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AMA Says Patients Don't Use Physician Rating Sites

The American Medical Association has picked up the results of a survey showing that very few patients use online rating sites to choose their physicians.

For all the concern and mistrust over physician rating sites, recent research shows that, for now, few patients are using them to decide where to get their care.

A Harris Interactive poll commissioned by the California HealthCare Foundation found that although more than 80% of the state's adults turn to the Internet for health-related information, less than one-quarter have looked at physician ratings sites. Only 2% of those surveyed made a change in physicians based on information posted on a rating site.

The low numbers aren't really surprising. Physician ranking sites - - where they even exist - - are new and do not have the history and reputational cachet of, say, Zagat, or Consumer Reports. And rating sites are useful primarily for those who are already looking to change physicians.

For my own part, I have a regular physician and I am happy with his services, and I don't have any pressing health issues and am not planning to move my residence or change my employment anytime soon. So even though I have an interest in online physician ranking sites, I have zero need to look at one.

In contrast, my kids are constantly coming home with sniffles, coughs, cuts, bruises, bites, rashes and you name what else. Going online to do some quick research before deciding whether to set in an appointment is second nature.

Besides that, one would hope at least that the majority of information put online about licensed, practicing physicians would confirm an inquiring patient's view that the physician is a competent and trustworthy practitioner. If the rest of the oversight system is operating as it should, physicians who are not worthy of a license for whatever reason should not be available to patients to begin with.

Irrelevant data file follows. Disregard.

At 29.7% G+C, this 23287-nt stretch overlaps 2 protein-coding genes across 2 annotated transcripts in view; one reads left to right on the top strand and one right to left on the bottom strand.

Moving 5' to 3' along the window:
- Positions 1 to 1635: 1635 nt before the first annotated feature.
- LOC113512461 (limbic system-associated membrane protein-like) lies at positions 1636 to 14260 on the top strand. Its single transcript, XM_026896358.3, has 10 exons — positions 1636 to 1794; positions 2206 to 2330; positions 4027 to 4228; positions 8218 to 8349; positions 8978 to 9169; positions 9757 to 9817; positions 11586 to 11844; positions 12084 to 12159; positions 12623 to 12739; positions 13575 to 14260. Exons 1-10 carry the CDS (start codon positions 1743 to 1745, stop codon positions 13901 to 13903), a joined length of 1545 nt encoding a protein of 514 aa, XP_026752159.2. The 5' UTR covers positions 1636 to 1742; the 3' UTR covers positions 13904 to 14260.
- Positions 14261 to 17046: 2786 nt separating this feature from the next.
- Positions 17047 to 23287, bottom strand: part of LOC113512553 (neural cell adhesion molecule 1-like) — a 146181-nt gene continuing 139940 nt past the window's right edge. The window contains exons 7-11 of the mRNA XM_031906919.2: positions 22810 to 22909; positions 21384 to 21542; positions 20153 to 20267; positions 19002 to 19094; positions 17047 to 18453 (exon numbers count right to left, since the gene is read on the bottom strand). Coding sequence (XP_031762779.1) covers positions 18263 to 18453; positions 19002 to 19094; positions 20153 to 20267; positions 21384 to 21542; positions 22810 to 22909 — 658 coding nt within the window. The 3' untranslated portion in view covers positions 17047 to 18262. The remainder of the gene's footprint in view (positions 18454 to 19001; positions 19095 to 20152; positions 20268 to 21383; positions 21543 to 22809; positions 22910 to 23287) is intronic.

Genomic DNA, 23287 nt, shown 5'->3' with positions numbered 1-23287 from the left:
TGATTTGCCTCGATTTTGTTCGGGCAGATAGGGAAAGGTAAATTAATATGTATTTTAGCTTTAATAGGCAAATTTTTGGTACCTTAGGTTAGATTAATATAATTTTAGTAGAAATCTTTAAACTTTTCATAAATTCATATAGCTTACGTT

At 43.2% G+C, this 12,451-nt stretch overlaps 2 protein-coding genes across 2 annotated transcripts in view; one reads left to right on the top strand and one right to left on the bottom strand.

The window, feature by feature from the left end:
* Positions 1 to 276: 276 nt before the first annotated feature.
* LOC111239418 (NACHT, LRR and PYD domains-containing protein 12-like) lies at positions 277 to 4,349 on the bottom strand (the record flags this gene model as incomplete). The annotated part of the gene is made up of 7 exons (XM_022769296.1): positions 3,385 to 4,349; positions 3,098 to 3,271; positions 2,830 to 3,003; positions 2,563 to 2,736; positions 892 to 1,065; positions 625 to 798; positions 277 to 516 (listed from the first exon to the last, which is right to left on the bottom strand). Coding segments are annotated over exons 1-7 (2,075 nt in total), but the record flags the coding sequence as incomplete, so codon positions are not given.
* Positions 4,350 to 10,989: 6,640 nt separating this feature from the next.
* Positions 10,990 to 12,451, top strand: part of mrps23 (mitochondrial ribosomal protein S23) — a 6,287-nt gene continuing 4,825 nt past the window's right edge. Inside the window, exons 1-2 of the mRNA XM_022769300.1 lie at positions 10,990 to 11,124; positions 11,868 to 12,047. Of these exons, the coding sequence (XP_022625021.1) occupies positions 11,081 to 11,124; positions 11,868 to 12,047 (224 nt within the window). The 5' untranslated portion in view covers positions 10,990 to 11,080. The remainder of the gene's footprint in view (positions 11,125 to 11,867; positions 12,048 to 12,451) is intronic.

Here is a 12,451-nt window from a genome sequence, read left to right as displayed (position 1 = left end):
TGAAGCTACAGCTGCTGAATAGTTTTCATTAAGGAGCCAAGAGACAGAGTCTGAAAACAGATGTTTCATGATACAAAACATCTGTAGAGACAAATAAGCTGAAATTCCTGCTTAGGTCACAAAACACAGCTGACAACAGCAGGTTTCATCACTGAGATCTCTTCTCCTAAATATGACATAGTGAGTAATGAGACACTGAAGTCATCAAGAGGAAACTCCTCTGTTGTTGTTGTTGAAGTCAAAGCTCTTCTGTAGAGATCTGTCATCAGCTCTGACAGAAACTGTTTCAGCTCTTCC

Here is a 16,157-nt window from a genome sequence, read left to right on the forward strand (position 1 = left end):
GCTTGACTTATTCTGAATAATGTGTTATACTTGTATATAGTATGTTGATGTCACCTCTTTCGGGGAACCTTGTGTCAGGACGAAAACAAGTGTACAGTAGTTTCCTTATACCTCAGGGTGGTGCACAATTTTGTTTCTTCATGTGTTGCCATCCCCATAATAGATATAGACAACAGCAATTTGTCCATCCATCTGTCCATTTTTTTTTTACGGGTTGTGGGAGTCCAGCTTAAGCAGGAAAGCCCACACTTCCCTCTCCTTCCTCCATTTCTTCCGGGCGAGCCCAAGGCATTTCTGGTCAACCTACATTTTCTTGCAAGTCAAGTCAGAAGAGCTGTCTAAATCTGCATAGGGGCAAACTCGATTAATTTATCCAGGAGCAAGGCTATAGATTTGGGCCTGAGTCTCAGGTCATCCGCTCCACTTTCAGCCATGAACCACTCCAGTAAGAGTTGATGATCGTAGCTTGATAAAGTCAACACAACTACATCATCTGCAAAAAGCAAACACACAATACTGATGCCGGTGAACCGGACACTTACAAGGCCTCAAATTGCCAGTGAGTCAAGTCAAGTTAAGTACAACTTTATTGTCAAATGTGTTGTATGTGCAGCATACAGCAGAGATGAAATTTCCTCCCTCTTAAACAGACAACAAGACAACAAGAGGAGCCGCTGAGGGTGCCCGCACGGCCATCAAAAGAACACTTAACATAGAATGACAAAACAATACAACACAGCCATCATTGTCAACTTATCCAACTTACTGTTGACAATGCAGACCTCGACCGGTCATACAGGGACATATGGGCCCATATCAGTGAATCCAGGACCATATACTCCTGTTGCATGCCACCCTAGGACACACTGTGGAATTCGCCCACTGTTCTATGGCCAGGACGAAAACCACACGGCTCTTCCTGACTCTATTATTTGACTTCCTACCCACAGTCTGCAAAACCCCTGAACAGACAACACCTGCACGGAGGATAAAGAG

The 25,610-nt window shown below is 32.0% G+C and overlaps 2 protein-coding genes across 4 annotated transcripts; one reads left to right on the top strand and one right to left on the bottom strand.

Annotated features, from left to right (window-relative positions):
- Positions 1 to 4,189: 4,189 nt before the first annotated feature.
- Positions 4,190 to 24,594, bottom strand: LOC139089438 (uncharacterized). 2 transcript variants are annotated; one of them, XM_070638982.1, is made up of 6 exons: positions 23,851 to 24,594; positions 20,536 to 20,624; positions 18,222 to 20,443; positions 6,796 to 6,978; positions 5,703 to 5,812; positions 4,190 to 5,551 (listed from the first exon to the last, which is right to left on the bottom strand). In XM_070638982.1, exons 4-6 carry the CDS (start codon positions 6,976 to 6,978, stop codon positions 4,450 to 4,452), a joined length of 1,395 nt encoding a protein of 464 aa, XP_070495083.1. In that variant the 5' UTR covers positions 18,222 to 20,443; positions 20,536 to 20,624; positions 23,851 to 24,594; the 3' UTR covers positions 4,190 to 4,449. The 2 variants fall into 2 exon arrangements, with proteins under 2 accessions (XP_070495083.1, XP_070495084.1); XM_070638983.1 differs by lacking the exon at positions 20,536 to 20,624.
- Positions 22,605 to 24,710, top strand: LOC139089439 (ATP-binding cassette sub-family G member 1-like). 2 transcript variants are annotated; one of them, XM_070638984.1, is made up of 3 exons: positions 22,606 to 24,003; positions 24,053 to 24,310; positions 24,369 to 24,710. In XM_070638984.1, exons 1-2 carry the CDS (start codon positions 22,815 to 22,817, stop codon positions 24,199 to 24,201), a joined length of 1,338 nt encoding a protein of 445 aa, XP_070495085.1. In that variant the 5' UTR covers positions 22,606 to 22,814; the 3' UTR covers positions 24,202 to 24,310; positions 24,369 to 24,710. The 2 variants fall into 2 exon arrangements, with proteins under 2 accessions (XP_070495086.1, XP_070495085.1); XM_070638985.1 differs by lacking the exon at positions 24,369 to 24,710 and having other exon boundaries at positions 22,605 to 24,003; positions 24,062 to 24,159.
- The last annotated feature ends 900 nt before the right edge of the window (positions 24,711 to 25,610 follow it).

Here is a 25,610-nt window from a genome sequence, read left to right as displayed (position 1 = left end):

The online rating site should really serve to point out which characteristics of a physician or the physician's practice most closely align with the patient's personal values. For example, does a patient prefer a practitioner with a curt bedside manner or one who is more affable and chatty? Will patients endure longer wait times for physicians who will spend an unplanned half hour discussing a problem, or would they rather bypass the waiting room to get their ten minutes - - but only ten minutes - - quickly?

Although AMA downplays the survey results, I find them interesting for two reasons:

According to the survey of 1,007 Californians conducted by Harris Interactive between Nov. 5, 2007, and Dec. 17, 2007, the number of people who said they had looked at physician rating sites grew from 14% in 2004 to 22% in 2007.

First, a quarter of all patients is nothing to sneeze at. Second, the 2007 numbers are a 150% increase over the 2002 numbers. If the trend continues, by 2010 the number of online users will reach 1/3 of all patients. With the proliferation of rating sites by payors, consumer groups, advocacy groups and government agencies, my guess is that we will get to 1/3 long before 2010.

Read AMA's news article here.

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This page contains a single entry from the blog posted on June 24, 2008 9:24 AM.

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